When Trump fired Tillerson in March 2018, he praised the outgoing Secretary of State for his “intellect” and said he “got along well with Rex.”

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A $34,000 debt links Republican candidate to possible election fraud in disputed North Carolina race.

The New York Times is reporting that the campaign of Mark Harris, who ran for Congress as a Republican in a still unsettled race in North Carolina’s 9th district, has an outstanding debt to a consulting firm accused of illegally collecting, and possibly tampering with or misdirecting, absentee ballots. According to the newspaper, the Harris campaign “listed an obligation of $34,310 for ‘reimbursement payment for Bladen absentee, early voting poll workers; reimbursement door to door,” owed to the Red Dome Group. “Red Dome Group, in turn, contracted with L. McCrae Dowless Jr., a Bladen County political operative who has been accused of collecting absentee ballots from voters in a potentially illegal effort to tip the election toward the Republican nominee.”

This news intensifies doubts about the legitimacy of the election. On Thursday, Democratic candidate Dan McCready withdrew the concession he had previously made, saying in a statement, “I didn’t serve overseas in the Marines to come home to NC and watch a criminal, bankrolled by my opponent, take away people’s very right to vote. Today I withdraw my concession and call on Mark Harris to end his silence and tell us exactly what he knew, and when.”

In a setback for Harris, Republican leaders in the state have indicated they are open to holding a new election. If there is a new election, it would have the same slate of candidates unless one of them died or moved out of state. As Gerry Cohen, a former special counsel for the North Carolina General Assembly, explained to The New York Times, if Harris didn’t want to be on the ticket he could “move to Rock Hill, S.C. or to a country with no extradition treaty.”

Rich Lowry, editor of the conservative National Review, wrote in an opinion piece Friday that “Republicans won’t like it, but they should probably want to start over, for the sake of the integrity of their own nominating process, if nothing else.” But he also saw the story as evidence that Republican concern about voter fraud—an anxiety which Democrats tend to dismiss as cover for voter supression—is legitimate: “Rules should be rigorous, and it’s insane that the sort of vote harvesting that Dowless engaged in—i.e., a private party collecting the ballots of voters—is perfectly legal in California.”

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Will Trump’s pick for attorney general protect the Justice Department or the president?

Confirming initial reports on Thursday, the president told reporters on Friday that he would nominate William Barr to lead the Justice Department. The announcement came one month to the day after the ouster of Jeff Sessions, who held the post for the first two years of Trump’s administration.

Barr will be a familiar face at the Justice Department: He previously served as attorney general from 1991 to 1993 under President George H. W. Bush. During that tenure, he carved out a reputation as a tough-on-crime conservative with an expansive view of executive power, making him a natural choice for a president who favors stark, unilateral policy decisions.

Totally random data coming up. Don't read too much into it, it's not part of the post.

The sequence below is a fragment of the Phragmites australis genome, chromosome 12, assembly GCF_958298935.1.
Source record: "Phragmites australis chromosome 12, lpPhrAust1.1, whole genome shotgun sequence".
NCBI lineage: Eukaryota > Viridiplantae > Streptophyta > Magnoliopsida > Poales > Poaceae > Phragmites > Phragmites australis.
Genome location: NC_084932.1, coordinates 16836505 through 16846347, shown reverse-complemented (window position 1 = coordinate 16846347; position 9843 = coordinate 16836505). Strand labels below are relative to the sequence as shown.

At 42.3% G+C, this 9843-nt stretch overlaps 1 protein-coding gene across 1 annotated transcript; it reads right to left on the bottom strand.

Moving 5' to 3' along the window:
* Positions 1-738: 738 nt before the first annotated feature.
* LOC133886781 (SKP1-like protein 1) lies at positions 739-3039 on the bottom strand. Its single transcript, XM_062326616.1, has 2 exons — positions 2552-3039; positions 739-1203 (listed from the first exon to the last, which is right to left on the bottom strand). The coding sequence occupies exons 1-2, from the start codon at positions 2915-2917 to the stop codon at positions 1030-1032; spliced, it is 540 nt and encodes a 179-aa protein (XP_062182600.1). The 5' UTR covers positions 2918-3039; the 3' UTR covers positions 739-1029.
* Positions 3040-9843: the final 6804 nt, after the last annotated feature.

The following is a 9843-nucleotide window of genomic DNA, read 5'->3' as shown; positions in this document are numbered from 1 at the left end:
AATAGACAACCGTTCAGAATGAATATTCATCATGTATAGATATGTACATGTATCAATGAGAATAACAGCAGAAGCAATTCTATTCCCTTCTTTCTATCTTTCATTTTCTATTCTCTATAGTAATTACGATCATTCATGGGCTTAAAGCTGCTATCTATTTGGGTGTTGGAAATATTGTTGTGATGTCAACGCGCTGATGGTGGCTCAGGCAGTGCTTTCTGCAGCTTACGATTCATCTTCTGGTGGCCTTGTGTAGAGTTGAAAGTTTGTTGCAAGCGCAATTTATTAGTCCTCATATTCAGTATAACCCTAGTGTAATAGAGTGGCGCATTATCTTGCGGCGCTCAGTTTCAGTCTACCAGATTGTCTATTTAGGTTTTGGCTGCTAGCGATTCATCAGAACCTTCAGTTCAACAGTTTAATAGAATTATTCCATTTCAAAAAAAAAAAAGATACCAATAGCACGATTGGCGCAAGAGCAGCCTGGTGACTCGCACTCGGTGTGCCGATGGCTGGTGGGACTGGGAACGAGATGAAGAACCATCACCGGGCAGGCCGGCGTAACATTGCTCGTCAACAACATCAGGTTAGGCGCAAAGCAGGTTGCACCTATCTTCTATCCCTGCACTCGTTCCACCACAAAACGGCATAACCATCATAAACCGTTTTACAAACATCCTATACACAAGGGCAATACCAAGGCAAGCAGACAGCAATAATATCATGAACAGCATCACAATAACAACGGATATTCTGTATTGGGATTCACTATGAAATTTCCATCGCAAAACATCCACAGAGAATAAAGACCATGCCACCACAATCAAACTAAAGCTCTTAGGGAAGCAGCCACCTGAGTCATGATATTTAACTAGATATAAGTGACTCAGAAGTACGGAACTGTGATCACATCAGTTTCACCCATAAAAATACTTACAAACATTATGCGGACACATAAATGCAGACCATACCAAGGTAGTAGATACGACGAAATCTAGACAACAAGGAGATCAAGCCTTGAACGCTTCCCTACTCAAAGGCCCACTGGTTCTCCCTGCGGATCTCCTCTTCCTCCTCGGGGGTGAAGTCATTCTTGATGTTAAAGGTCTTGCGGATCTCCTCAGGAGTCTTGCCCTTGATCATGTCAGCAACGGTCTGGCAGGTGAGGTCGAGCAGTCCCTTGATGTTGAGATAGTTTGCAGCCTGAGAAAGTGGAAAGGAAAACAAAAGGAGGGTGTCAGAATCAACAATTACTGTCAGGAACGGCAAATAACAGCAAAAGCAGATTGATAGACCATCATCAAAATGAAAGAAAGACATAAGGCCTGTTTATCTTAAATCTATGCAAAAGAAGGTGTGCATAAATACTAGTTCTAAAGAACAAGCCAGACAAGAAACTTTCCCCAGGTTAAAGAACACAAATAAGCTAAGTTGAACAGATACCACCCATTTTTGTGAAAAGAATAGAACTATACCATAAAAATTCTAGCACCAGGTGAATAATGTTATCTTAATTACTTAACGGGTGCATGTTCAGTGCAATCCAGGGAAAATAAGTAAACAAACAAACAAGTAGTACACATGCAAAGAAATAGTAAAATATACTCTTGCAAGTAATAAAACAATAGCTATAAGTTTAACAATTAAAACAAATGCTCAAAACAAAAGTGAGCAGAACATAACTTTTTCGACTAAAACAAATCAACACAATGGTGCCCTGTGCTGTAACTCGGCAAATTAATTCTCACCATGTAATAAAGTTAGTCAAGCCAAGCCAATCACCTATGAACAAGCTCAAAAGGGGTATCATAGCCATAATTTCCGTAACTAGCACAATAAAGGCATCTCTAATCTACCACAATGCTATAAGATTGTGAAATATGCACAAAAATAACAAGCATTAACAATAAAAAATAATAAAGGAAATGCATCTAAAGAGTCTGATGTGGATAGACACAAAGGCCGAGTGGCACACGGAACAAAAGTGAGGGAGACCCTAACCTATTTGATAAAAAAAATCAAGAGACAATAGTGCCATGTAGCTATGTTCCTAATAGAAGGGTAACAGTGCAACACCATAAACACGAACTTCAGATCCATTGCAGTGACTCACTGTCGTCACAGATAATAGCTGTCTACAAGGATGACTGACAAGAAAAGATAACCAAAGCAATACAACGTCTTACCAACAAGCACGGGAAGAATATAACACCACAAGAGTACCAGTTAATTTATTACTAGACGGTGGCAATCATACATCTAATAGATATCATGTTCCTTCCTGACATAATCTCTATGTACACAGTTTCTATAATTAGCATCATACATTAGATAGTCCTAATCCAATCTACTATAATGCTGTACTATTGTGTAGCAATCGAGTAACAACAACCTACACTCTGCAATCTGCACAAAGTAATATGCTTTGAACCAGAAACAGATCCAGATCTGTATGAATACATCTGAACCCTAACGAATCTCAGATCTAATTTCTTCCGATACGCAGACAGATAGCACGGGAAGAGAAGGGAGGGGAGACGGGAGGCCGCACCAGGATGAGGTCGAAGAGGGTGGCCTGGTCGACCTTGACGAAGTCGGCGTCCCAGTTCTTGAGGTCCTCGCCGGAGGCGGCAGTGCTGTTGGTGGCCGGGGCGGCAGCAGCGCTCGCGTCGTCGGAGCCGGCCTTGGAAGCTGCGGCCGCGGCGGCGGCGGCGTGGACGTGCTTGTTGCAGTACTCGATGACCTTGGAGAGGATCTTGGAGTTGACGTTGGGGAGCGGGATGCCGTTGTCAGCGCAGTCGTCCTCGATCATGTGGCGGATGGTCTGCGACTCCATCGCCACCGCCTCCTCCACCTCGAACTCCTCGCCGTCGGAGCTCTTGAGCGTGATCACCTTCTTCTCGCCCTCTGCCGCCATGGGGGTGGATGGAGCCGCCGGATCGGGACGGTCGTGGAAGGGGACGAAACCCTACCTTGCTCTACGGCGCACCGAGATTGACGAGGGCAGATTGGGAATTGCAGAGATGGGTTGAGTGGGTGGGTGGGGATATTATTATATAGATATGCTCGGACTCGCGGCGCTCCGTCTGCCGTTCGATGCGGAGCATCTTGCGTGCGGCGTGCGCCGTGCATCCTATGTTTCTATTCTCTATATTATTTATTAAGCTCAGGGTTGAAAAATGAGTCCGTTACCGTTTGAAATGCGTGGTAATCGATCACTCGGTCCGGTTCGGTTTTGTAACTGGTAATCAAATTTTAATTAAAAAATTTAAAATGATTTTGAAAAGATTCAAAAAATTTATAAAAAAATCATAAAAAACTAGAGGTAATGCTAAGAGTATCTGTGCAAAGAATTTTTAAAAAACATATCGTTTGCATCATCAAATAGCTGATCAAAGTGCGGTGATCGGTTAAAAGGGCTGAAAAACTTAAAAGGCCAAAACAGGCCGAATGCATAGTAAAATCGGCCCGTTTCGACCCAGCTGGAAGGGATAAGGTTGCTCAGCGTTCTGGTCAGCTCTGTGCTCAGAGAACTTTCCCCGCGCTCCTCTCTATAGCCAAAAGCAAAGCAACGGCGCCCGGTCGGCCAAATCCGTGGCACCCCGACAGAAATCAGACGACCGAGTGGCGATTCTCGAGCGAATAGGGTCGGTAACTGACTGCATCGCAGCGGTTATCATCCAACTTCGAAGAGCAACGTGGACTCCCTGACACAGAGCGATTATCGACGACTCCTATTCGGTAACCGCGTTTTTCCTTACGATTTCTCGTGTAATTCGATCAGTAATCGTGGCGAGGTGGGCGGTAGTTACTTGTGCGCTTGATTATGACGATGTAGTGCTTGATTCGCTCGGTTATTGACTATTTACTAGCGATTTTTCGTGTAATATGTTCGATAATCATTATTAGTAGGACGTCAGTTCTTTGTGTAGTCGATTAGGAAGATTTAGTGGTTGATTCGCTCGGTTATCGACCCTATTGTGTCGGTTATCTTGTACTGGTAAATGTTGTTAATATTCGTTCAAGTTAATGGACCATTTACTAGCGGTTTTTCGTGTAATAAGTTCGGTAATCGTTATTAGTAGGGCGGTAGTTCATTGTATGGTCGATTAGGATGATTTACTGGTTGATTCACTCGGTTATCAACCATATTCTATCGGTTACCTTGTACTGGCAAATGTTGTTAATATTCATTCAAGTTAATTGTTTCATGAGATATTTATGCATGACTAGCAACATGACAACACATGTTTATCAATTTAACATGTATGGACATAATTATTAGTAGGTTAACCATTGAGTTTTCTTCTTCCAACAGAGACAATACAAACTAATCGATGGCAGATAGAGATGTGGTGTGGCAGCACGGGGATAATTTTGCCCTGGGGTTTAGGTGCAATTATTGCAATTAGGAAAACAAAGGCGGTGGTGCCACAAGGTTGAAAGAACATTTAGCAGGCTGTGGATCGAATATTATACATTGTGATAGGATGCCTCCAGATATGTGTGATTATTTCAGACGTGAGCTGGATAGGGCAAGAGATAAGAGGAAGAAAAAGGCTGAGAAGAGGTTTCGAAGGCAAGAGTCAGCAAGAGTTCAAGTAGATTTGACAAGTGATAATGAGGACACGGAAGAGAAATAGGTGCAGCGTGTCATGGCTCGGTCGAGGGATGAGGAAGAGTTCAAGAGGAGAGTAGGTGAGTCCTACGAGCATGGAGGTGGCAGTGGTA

As attorney general, Barr will wield enormous influence over the machinery of federal law enforcement, its criminal-justice policies, and the nation’s immigration courts. But he may ultimately receive the most attention for his handling of the Russia investigation under special counsel Robert Mueller. Barr’s full views on the inquiry itself are not yet known. However, he will likely receive intense scrutiny from senators for a Washington Post op-ed he wrote last year defending Trump’s decision to fire then-FBI Director James Comey.

Since the Watergate crisis, the Justice Department has traditionally kept a degree of independence from the White House and its political operations. Trump has frequently challenged this norm, asserting in public and in private that he would be willing to take personal command of the department’s investigative functions and use them to pursue his political opponents. Whether Barr will safeguard the Russia investigation and the Justice Department’s nonpartisanship will be a key question in his confirmation hearings. Under the precedent set by Attorney General Elliot Richardson during Watergate, senators have every right to demand his sworn pledge to maintain the department’s independence before elevating him to the post.

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Rex Tillerson found it hard to work for a president who “doesn’t like to read.”

Former Secretary of State Rex Tillerson gave a rare public interview in Houston Thursday, during which he confirmed many critiques of his former boss. Speaking with CBS News’s Bob Schieffer, Tillerson said, “What was challenging for me coming from the disciplined, highly process-oriented Exxon Mobil corporation to go to work for a man who is pretty undisciplined, doesn’t like to read, doesn’t read briefing reports, doesn’t like to get into the details of a lot of things, but rather just kind of says, ‘This is what I believe.’”

As Secretary of State, part of Tillerson’s job seemed to include pushing back against Trump’s desire to do illegal acts: “So often, the president would say, ‘Here’s what I want to do, and here’s how I want to do it,’ and I would have to say to him, ‘Mr. President, I understand what you want to do, but you can’t do it that way. It violates the law.’”